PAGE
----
1. Kodila-Tedika, Oasis, 2018. "Natural Resource Governance: Does Social Media Matter?," MPRA Paper 84809, University Library of Munich, Germany.

    More about this item

    Keywords

    Corruption; Transparency of information; Facebook; Internet; Social media; Press freedom;

    JEL classification:

    • D73 - Microeconomics - - Analysis of Collective Decision-Making - - - Bureaucracy; Administrative Processes in Public Organizations; Corruption
    • D83 - Microeconomics - - Information, Knowledge, and Uncertainty - - - Search; Learning; Information and Knowledge; Communication; Belief; Unawareness
    • O1 - Economic Development, Innovation, Technological Change, and Growth - - Economic Development
    • H11 - Public Economics - - Structure and Scope of Government - - - Structure and Scope of Government

    Statistics

    Access and download statistics

    Corrections

    All material on this site has been provided by the respective publishers and authors. You can help correct errors and omissions. When requesting a correction, please mention this item's handle: RePEc:eee:iepoli:v:39:y:2017:i:c:p:60-71. See general information about how to correct material in RePEc.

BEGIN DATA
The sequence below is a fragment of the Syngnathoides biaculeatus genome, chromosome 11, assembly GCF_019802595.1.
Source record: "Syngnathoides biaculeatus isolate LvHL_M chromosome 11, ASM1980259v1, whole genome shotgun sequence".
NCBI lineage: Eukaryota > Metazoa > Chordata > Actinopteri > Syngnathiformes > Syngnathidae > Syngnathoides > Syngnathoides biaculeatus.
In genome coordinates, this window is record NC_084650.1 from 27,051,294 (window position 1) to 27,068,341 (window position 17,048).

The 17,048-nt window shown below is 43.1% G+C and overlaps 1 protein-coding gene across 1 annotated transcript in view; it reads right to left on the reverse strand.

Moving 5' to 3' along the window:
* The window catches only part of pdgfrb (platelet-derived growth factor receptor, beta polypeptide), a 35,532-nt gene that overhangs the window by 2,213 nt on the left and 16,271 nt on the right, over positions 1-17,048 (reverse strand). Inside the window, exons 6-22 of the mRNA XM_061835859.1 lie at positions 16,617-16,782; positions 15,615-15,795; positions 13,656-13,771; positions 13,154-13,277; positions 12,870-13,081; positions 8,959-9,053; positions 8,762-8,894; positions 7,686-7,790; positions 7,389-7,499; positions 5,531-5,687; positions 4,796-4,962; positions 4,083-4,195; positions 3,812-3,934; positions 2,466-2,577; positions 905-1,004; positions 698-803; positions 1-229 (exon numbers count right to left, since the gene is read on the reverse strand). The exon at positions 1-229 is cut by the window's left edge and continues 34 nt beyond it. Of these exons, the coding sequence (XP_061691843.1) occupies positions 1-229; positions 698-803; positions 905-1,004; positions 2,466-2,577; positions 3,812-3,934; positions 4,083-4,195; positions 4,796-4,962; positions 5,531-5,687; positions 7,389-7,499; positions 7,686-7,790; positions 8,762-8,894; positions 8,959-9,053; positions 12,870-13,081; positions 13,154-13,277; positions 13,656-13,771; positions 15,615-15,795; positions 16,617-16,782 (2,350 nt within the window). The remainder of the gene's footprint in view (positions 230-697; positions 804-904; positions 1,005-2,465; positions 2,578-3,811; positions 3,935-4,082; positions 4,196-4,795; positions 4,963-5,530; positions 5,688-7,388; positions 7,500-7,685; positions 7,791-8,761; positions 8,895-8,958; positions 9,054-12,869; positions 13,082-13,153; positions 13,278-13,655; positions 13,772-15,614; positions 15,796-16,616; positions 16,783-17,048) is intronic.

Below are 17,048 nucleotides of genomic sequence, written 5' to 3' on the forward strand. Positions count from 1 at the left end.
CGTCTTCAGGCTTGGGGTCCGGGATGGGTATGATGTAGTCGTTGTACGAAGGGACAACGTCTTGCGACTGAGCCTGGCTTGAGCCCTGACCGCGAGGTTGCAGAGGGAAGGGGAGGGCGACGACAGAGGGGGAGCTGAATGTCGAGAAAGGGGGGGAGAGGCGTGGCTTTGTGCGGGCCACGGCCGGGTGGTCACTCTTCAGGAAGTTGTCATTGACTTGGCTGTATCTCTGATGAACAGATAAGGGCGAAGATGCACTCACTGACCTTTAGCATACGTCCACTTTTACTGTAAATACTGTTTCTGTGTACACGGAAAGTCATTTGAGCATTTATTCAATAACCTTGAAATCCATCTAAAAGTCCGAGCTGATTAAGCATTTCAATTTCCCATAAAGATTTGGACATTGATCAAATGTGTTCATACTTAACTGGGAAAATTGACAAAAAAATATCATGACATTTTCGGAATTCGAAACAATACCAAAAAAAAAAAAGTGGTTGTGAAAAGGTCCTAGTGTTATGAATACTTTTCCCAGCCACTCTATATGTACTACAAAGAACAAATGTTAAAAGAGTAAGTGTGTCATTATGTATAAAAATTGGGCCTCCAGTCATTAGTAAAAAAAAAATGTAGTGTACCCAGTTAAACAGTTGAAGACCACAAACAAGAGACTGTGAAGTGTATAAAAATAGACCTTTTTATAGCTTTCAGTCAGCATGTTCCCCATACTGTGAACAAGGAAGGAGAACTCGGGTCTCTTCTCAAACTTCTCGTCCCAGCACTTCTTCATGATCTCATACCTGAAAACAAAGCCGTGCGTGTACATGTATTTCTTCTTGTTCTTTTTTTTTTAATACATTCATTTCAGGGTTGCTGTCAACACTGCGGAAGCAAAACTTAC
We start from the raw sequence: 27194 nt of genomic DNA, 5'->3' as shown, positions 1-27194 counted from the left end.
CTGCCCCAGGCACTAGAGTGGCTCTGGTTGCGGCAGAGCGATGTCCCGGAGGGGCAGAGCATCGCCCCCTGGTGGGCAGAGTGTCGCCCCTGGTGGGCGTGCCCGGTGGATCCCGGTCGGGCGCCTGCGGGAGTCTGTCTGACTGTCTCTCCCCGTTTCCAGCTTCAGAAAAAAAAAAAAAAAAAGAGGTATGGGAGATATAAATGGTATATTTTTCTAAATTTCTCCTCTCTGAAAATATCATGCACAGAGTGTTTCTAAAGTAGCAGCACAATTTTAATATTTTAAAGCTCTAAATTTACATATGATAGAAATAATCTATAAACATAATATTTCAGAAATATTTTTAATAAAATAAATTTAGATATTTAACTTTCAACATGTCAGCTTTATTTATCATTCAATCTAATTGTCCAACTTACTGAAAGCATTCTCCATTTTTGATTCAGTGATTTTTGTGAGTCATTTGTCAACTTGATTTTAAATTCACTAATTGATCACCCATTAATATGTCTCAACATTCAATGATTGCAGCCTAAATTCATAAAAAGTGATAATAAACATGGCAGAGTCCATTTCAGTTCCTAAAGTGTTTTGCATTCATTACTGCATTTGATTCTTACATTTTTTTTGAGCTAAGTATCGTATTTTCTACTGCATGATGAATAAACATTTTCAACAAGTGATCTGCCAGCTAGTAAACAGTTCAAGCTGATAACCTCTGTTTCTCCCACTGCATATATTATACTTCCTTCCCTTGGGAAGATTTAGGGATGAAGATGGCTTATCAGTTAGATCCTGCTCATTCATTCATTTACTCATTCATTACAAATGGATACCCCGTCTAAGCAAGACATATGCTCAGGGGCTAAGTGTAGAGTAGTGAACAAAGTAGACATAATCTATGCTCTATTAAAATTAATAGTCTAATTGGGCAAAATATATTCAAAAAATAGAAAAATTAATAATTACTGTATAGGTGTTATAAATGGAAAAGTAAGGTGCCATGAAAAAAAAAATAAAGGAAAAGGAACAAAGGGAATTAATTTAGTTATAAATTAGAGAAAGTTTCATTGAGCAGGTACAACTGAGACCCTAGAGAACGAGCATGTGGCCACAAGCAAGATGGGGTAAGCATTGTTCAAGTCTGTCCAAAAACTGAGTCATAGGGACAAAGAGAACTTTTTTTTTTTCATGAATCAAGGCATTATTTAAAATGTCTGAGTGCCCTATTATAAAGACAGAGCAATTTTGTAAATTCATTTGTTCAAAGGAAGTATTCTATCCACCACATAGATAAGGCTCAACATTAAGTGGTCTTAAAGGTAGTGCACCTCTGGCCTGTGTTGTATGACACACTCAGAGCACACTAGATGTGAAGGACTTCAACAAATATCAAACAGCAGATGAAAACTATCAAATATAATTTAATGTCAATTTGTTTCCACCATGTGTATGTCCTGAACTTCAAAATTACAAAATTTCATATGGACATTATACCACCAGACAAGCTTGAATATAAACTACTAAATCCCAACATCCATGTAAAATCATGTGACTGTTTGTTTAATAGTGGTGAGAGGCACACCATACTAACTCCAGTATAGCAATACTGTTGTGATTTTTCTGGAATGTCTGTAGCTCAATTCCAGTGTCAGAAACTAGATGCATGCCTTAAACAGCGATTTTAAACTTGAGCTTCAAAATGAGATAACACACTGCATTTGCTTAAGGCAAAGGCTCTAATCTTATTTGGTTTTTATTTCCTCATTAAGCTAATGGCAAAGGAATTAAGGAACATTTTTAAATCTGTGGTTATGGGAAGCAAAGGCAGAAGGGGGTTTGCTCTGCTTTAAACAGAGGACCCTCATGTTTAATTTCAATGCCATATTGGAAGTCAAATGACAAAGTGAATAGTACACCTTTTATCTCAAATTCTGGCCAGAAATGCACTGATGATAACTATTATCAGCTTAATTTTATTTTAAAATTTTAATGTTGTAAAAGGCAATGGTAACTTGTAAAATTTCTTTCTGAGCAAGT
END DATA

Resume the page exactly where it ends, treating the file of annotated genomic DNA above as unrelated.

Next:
For technical questions regarding this item, or to correct its authors, title, abstract, bibliographic or download information, contact: (Dana Niculescu). General contact details of provider: http://www.elsevier.com/locate/inca/505549 .

    If you have authored this item and are not yet registered with RePEc, we encourage you to do it here. This allows to link your profile to this item. It also allows you to accept potential citations to this item that we are uncertain about.

    If CitEc recognized a reference but did not link an item in RePEc to it, you can help with this form .

    If you know of missing items citing this one, you can help us creating those links by adding the relevant references in the same way as above, for each refering item. If you are a registered author of this item, you may also want to check the "citations" tab in your RePEc Author Service profile, as there may be some citations waiting for confirmation.

    Please note that corrections may take a couple of weeks to filter through the various RePEc services.

    IDEAS is a RePEc service hosted by the Research Division of the Federal Reserve Bank of St. Louis . RePEc uses bibliographic data supplied by the respective publishers.